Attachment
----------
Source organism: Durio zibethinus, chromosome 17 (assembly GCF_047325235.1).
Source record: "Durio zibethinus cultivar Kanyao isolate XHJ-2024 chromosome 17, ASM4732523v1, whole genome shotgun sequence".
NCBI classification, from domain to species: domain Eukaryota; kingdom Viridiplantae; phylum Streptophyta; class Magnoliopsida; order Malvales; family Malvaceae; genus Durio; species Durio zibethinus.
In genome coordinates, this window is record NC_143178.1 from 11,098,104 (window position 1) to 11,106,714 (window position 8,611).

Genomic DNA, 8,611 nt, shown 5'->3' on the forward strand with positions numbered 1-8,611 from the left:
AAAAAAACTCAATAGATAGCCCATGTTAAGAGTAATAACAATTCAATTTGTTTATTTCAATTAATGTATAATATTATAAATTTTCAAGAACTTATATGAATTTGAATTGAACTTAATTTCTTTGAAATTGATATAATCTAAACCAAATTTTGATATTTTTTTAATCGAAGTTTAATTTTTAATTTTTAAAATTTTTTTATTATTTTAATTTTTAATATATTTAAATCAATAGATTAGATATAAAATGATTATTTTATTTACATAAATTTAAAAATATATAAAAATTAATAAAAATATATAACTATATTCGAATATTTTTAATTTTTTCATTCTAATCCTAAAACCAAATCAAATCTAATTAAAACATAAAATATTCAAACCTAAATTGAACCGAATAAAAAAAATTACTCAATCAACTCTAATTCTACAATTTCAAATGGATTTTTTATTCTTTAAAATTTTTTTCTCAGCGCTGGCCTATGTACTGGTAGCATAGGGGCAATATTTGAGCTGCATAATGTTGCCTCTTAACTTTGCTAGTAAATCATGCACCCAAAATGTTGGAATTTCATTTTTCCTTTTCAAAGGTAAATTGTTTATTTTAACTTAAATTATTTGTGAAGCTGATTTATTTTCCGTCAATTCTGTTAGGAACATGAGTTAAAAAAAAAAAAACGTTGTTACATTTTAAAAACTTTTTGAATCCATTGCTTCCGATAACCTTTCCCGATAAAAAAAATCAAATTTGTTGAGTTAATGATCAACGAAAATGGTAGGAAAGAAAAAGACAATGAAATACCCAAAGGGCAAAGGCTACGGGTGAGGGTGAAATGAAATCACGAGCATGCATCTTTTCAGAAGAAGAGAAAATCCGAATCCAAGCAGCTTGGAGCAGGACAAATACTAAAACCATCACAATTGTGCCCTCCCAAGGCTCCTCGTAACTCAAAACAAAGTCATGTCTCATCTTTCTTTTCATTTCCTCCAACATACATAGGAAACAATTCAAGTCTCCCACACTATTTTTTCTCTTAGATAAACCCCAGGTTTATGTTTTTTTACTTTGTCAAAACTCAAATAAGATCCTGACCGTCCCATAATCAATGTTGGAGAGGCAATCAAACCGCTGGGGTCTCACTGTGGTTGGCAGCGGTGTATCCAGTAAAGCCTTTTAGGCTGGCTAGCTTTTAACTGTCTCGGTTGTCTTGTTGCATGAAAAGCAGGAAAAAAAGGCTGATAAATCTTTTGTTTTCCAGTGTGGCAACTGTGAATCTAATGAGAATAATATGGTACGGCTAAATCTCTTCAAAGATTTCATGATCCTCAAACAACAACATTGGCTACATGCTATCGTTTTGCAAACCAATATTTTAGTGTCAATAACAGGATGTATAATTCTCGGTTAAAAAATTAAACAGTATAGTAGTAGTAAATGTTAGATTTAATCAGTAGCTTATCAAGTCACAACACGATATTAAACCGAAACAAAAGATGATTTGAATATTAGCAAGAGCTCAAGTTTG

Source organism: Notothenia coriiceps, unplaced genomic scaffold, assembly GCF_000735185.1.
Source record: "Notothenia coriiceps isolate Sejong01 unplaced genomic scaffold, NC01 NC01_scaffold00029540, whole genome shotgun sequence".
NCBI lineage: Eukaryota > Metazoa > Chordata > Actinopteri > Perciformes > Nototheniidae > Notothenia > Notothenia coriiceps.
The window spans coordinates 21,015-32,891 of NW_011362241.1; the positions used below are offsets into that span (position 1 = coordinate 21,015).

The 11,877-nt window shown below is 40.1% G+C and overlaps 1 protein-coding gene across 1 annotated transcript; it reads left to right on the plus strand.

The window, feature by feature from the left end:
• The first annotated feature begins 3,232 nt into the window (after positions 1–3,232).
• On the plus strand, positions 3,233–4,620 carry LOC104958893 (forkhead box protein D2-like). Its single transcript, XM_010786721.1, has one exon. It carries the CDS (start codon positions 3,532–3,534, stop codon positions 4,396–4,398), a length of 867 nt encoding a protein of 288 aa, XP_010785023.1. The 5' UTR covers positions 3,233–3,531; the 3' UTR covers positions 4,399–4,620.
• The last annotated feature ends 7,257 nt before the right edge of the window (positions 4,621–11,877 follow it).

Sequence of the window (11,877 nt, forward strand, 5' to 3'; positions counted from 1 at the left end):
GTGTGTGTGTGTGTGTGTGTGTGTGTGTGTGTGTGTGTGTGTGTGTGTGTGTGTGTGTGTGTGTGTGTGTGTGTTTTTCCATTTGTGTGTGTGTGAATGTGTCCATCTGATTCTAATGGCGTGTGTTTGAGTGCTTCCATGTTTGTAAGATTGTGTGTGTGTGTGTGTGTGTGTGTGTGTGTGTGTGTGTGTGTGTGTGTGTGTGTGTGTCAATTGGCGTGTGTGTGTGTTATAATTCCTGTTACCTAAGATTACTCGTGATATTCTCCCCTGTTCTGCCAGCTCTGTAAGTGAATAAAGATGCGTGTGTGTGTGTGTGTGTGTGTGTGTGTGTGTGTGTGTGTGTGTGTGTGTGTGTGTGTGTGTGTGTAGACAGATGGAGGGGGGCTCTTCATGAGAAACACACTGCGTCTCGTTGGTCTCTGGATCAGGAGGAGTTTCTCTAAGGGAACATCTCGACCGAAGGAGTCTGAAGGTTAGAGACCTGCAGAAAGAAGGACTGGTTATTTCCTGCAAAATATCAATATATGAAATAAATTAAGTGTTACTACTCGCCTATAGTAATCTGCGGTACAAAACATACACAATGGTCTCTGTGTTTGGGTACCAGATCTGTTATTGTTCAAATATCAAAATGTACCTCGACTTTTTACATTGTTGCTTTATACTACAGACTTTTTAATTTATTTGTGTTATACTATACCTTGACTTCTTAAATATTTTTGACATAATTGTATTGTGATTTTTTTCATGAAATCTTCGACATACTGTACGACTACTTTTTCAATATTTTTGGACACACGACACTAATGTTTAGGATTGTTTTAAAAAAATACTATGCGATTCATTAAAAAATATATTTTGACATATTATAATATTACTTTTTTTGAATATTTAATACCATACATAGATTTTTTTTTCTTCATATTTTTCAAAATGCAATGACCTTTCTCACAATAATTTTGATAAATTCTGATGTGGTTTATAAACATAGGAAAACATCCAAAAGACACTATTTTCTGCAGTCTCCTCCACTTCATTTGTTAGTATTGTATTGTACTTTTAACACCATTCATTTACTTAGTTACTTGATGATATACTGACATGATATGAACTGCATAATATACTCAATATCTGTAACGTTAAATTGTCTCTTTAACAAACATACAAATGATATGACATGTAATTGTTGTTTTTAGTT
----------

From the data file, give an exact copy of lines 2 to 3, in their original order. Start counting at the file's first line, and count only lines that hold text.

Source record: "Durio zibethinus cultivar Kanyao isolate XHJ-2024 chromosome 17, ASM4732523v1, whole genome shotgun sequence".
NCBI classification, from domain to species: domain Eukaryota; kingdom Viridiplantae; phylum Streptophyta; class Magnoliopsida; order Malvales; family Malvaceae; genus Durio; species Durio zibethinus.